The year’s about to end. In a few days, we’ll be in 2018. So, to celebrate the ending of the year, I decided to post the best and worst books I read this year in certain categories. Sadly, I wasn’t able to include ALL of the books I absolutely loved, nor ALL of the books that I absolutely hated, I only picked the best and worst.
First of all, let’s start with Classics.
The best classic I read this year was 1984 by George Orwell, a book that swallowed me whole. I’m embarrassed that it took me so long to finally pick this book up, it’s even worse because I only did it for school. Either way, this is a book that’ll make you think about the world, politics and your own personal life.
The worst Classic?
Well, I’m sad to say it was The Mystery of Marie Rogêt by Edgar Allan Poe. I usually love this author, when I read the first Dupin story I absolutely loved it. But this one is just slow and boring. Dupin and the narrator spend the whole short story analysing newspapers. That’s it. They never leave their house and never catch the culprit. After I finished this book, I felt as though I had wasted way too much time of my life.
Now, let’s talk about Childrens’ Fiction.
The best Childrens’ was, by far, The Little Red Wolf by Amélie Fléchais. The art was simply charming and the storyline really heartwarming.
The worst? Smosh by Michael McDermott. Fight me on this one, whatever you say, I’ll still think this is Childrens’. It probably shouldn’t but, if you know anything about Smosh’s fanbase, you’ll know what I mean. This is a simply dumb, random-always-equals-funny kind of book.
Time for fantasy!
The best fantasy book I read this year was A Stolen Kiss by Kelsey Keating.
I’m a sucker for fairy tales, everyone knows that. And even though this book was predictable, I absolutely loved it. It takes a lot of craftsmanship to make something simple and also beautiful, and Kelsey Keating did just that.
The worst? You’ve probably already guessed it, it’s Magic Bitter, Magic Sweet by Charlie N. Holmberg. Just saying that names gives me the hibbie-gibbies. Legend has it that if you say the book’s title at night in front of a mirror three times you’ll only read books with bland characters for the rest of your life. Scary.
Jokes aside, this book really sucks. Don’t read it.
Time for Romance.
The best romance I read this year was, by far, Taproot by Keezy Young. The story’s heartwarming, the characters are lovable, it’s just perfect. I voted on it for the Goodreads Choice Awards, it deserves so much love. It’s a very short read, I read it in less than an afternoon, and it isn’t just a romance. Pick it up.
The worst’s Manga Classics: Sense and Sensibility by Stacy King. I absolutely love the Manga Classics series, I’ve read almost every book that’s come out. However, maybe that’s exactly why I hated this book, it was the third book about rich girls trying to get married I read in a row. It felt dumb, somewhat futile.
Time for short story collections, because everyone deserves good short stories.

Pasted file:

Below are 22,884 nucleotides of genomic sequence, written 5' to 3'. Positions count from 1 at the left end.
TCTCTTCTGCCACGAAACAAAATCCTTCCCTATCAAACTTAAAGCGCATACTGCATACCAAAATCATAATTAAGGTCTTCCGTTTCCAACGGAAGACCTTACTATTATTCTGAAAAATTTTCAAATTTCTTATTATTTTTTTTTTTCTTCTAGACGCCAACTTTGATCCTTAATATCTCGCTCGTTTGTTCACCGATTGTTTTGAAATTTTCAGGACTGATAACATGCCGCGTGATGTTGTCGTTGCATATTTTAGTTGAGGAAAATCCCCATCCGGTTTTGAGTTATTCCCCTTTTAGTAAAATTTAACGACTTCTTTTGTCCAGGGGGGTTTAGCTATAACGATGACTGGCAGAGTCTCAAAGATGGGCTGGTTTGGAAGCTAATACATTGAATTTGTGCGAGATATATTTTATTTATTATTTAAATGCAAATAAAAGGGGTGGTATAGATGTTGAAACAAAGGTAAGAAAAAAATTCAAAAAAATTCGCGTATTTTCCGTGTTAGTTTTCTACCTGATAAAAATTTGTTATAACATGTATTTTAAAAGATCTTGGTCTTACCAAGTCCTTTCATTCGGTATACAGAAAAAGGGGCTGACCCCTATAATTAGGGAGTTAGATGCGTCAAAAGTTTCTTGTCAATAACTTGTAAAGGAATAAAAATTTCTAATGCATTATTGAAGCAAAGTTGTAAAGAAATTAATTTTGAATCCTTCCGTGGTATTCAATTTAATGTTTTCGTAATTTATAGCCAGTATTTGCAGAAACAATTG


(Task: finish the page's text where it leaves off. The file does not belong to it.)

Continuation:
The best is, by far, Different Seasons by the King himself, Stephen King. Before you ask, no, I can’t make a recommendation post in which I don’t talk about King, it’s impossible. The man’s a genius. Even though I think this book’s ending was too soft, this book’s stories are absolutely brilliant. Pick it up. DO IT.
The worst was, definitely, Suit Your Selfie by Stephan Pastis. When I was a kid, I loved Pearls Before Swine, so I came into this book with high expectations. However, they weren’t met. Perhaps I’ve outgrown Pastis’ specific brand of humor, I’m not sure, I only know this book wasn’t what I hoped it would be. And before you say this doesn’t count as short stories, know that this book features several (you guessed it!) short stories that are about one or two strips long.
Time for Mystery.
The best book I read so far in this category is Into the Water by Paula Hawkins. This book, sadly, is seen as worse than The Girl on the Train, however, I think it’s quite the opposite. Given that Hawkins decided to make this story happen in a small town instead of a big city like London, it has a lot more intrigue between characters, everyone knows what everyone has done. It’s a great book, in my opinion, it’s even better than the author’s debut.
But given that there are great things, there are also awful things.
The worst mystery book I read this year was Hush Little Baby by Joanna Barnard. I hate this book, I really do. At the time I read it, I thought it was ‘just an “eh” book’ but now I hate it a lot. The characters are bland, their development is soap opera-y and they’re inconsistently dumb and smart. Hey, if you’re an author, make your character either dumb or smart, don’t make them both. Specially if you use it as a plot device. Don’t.
Now, for the bonus round of ‘Best Reads of 2017’ I’ve chosen… Horror!
And the winner is… The Girl Who Loved Tom Gordon by Stephen King.
I absolutely love this book. It features a girl with the odds stacked against her and it’s about how she deals with that. It also makes us think about what isolation does to people, which is always fascinating.
And, because for every great thing there’s a bad thing, here’s the bonus round of ‘Worst Reads of 2017’. The winning category is… Science Fiction.
I haven’t read a lot of Science Fiction yet, however, I know for certain that this book sucked. And that book is Letter 44 by Charles Soule. The story isn’t much, the characters are predictable, you know, it just sucks.
That’s enough for this year’s best and worst books. What were your favourite and most hated books of 2017? Let me know, I love to hear bad things (and good things too, sometimes) about books. Vent with all of your strength!